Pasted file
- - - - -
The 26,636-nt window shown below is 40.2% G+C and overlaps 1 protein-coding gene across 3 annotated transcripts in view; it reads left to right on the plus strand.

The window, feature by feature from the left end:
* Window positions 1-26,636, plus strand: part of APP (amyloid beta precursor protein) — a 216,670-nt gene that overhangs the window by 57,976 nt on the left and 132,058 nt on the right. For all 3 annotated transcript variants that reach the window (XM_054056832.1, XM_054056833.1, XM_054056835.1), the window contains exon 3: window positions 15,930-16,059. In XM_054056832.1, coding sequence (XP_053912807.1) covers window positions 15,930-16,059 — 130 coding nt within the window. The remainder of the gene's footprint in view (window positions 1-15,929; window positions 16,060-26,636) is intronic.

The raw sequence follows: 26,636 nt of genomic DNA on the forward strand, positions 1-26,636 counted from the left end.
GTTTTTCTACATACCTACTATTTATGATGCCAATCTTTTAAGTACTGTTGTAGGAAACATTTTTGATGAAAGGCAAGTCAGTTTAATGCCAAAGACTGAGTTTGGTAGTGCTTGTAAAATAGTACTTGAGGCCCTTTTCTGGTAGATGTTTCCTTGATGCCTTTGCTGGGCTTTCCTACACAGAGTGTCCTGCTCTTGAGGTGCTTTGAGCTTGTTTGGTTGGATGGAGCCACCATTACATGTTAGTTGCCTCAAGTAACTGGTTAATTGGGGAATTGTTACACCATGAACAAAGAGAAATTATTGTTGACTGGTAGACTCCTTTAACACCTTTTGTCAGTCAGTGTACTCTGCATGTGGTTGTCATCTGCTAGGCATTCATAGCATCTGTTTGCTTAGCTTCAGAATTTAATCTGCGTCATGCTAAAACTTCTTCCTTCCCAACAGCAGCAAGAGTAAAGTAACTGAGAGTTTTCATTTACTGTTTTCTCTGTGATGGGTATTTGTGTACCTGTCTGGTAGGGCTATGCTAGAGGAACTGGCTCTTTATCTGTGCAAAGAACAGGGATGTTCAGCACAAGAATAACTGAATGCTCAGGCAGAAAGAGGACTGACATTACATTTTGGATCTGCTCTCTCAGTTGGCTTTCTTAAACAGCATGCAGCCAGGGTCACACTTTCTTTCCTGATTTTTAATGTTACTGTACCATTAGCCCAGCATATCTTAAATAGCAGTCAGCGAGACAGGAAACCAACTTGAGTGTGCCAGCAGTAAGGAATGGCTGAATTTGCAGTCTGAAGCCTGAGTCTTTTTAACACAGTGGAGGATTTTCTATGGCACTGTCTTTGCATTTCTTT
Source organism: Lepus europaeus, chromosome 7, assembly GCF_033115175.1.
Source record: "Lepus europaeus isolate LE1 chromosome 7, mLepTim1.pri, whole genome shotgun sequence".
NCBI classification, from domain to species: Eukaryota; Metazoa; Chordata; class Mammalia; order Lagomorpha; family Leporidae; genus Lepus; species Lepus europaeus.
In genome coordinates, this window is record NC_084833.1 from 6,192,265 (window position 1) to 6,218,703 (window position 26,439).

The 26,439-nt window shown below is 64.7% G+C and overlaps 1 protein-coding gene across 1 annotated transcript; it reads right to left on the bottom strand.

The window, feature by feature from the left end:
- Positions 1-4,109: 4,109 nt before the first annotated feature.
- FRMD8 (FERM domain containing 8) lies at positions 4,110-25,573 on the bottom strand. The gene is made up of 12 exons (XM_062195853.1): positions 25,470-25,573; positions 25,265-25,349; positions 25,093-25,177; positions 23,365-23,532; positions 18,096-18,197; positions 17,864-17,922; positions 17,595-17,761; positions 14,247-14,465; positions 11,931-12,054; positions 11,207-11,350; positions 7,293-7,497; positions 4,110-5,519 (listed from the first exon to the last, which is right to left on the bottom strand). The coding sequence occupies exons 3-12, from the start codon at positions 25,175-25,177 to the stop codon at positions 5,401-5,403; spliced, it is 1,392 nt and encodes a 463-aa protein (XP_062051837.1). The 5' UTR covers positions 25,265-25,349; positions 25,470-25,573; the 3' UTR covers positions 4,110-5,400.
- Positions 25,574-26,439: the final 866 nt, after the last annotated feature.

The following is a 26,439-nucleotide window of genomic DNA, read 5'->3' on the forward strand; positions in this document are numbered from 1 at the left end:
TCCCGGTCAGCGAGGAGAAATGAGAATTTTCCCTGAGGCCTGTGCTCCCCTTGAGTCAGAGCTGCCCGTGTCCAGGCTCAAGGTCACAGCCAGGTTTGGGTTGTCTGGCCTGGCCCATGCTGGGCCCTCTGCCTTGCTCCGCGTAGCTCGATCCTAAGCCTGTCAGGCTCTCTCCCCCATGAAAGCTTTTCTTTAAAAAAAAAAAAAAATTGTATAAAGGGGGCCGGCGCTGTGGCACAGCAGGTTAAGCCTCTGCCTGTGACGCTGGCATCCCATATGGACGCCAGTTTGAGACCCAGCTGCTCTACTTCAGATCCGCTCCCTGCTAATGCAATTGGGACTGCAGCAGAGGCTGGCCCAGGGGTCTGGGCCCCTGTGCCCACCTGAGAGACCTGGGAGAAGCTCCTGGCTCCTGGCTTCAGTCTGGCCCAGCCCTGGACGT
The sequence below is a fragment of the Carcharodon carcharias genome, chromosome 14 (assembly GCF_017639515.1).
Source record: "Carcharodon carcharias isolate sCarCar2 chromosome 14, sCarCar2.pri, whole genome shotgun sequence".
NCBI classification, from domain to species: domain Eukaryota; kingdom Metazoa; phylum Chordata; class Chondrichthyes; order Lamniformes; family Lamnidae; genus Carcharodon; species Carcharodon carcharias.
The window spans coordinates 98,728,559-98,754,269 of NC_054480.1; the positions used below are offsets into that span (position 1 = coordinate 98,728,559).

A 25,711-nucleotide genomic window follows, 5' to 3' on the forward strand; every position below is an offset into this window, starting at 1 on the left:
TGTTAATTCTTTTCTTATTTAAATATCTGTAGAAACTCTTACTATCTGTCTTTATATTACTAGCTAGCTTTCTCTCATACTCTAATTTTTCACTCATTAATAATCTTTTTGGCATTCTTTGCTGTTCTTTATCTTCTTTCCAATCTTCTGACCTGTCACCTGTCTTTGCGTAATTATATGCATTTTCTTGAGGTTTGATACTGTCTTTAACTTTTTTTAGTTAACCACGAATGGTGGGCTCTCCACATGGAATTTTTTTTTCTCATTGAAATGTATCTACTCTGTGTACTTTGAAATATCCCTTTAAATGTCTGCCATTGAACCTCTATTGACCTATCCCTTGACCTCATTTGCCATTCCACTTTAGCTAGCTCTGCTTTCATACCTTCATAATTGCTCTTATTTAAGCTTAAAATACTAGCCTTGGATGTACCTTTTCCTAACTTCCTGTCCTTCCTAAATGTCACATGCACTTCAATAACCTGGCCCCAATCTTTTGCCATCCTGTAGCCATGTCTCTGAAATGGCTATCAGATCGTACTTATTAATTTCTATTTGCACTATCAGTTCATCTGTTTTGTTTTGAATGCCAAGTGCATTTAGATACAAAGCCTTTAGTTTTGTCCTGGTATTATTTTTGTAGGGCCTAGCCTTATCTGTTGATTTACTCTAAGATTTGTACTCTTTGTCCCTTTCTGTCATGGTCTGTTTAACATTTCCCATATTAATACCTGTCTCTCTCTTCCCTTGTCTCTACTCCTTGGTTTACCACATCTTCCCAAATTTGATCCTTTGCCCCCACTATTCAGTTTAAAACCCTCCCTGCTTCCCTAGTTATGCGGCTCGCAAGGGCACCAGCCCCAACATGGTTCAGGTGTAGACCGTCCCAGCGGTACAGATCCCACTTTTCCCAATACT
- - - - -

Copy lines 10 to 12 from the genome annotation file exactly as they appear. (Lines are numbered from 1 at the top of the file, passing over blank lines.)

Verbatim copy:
The 26,439-nt window shown below is 64.7% G+C and overlaps 1 protein-coding gene across 1 annotated transcript; it reads right to left on the bottom strand.

The window, feature by feature from the left end:
- Positions 1-4,109: 4,109 nt before the first annotated feature.